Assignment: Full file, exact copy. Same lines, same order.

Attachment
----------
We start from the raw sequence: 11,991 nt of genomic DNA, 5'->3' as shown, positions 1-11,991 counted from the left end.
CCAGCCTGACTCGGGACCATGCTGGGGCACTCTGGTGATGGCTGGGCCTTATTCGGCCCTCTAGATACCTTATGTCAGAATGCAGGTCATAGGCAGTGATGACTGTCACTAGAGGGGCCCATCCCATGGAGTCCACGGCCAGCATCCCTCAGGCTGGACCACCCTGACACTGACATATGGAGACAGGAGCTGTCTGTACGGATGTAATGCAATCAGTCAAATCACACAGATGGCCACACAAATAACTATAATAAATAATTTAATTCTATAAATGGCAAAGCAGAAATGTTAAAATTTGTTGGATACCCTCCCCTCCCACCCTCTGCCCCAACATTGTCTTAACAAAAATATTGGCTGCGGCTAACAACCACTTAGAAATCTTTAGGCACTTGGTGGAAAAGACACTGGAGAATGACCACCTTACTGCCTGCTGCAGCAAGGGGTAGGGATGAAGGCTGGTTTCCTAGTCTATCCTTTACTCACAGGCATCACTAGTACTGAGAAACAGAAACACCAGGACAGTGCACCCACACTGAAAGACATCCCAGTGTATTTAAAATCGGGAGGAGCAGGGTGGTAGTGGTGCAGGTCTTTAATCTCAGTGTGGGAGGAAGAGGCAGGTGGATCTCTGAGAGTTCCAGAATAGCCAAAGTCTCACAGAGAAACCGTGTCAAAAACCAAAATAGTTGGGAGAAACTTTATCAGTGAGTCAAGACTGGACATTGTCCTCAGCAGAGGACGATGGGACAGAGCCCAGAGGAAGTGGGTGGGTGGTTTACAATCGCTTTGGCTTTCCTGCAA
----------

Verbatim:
We start from the raw sequence: 11,991 nt of genomic DNA, 5'->3' as shown, positions 1-11,991 counted from the left end.
CCAGCCTGACTCGGGACCATGCTGGGGCACTCTGGTGATGGCTGGGCCTTATTCGGCCCTCTAGATACCTTATGTCAGAATGCAGGTCATAGGCAGTGATGACTGTCACTAGAGGGGCCCATCCCATGGAGTCCACGGCCAGCATCCCTCAGGCTGGACCACCCTGACACTGACATATGGAGACAGGAGCTGTCTGTACGGATGTAATGCAATCAGTCAAATCACACAGATGGCCACACAAATAACTATAATAAATAATTTAATTCTATAAATGGCAAAGCAGAAATGTTAAAATTTGTTGGATACCCTCCCCTCCCACCCTCTGCCCCAACATTGTCTTAACAAAAATATTGGCTGCGGCTAACAACCACTTAGAAATCTTTAGGCACTTGGTGGAAAAGACACTGGAGAATGACCACCTTACTGCCTGCTGCAGCAAGGGGTAGGGATGAAGGCTGGTTTCCTAGTCTATCCTTTACTCACAGGCATCACTAGTACTGAGAAACAGAAACACCAGGACAGTGCACCCACACTGAAAGACATCCCAGTGTATTTAAAATCGGGAGGAGCAGGGTGGTAGTGGTGCAGGTCTTTAATCTCAGTGTGGGAGGAAGAGGCAGGTGGATCTCTGAGAGTTCCAGAATAGCCAAAGTCTCACAGAGAAACCGTGTCAAAAACCAAAATAGTTGGGAGAAACTTTATCAGTGAGTCAAGACTGGACATTGTCCTCAGCAGAGGACGATGGGACAGAGCCCAGAGGAAGTGGGTGGGTGGTTTACAATCGCTTTGGCTTTCCTGCAA